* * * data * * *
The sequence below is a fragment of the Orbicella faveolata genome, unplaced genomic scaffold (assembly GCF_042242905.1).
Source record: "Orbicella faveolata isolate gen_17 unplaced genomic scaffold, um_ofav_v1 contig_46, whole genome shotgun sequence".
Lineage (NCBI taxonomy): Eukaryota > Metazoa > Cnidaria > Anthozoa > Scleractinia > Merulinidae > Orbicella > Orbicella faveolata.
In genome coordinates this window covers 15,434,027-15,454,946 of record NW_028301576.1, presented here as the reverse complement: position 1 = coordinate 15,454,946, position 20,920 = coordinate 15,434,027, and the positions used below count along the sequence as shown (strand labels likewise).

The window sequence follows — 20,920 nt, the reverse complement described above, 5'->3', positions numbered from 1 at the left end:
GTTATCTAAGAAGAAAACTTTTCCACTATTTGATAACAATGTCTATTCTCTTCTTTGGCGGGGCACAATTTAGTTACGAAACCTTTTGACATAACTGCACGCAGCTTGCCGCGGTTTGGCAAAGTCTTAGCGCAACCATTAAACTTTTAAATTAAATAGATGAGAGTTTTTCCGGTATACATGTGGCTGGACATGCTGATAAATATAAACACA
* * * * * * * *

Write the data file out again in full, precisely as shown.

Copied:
The sequence below is a fragment of the Orbicella faveolata genome, unplaced genomic scaffold (assembly GCF_042242905.1).
Source record: "Orbicella faveolata isolate gen_17 unplaced genomic scaffold, um_ofav_v1 contig_46, whole genome shotgun sequence".
Lineage (NCBI taxonomy): Eukaryota > Metazoa > Cnidaria > Anthozoa > Scleractinia > Merulinidae > Orbicella > Orbicella faveolata.
In genome coordinates this window covers 15,434,027-15,454,946 of record NW_028301576.1, presented here as the reverse complement: position 1 = coordinate 15,454,946, position 20,920 = coordinate 15,434,027, and the positions used below count along the sequence as shown (strand labels likewise).

The window sequence follows — 20,920 nt, the reverse complement described above, 5'->3', positions numbered from 1 at the left end:
GTTATCTAAGAAGAAAACTTTTCCACTATTTGATAACAATGTCTATTCTCTTCTTTGGCGGGGCACAATTTAGTTACGAAACCTTTTGACATAACTGCACGCAGCTTGCCGCGGTTTGGCAAAGTCTTAGCGCAACCATTAAACTTTTAAATTAAATAGATGAGAGTTTTTCCGGTATACATGTGGCTGGACATGCTGATAAATATAAACACA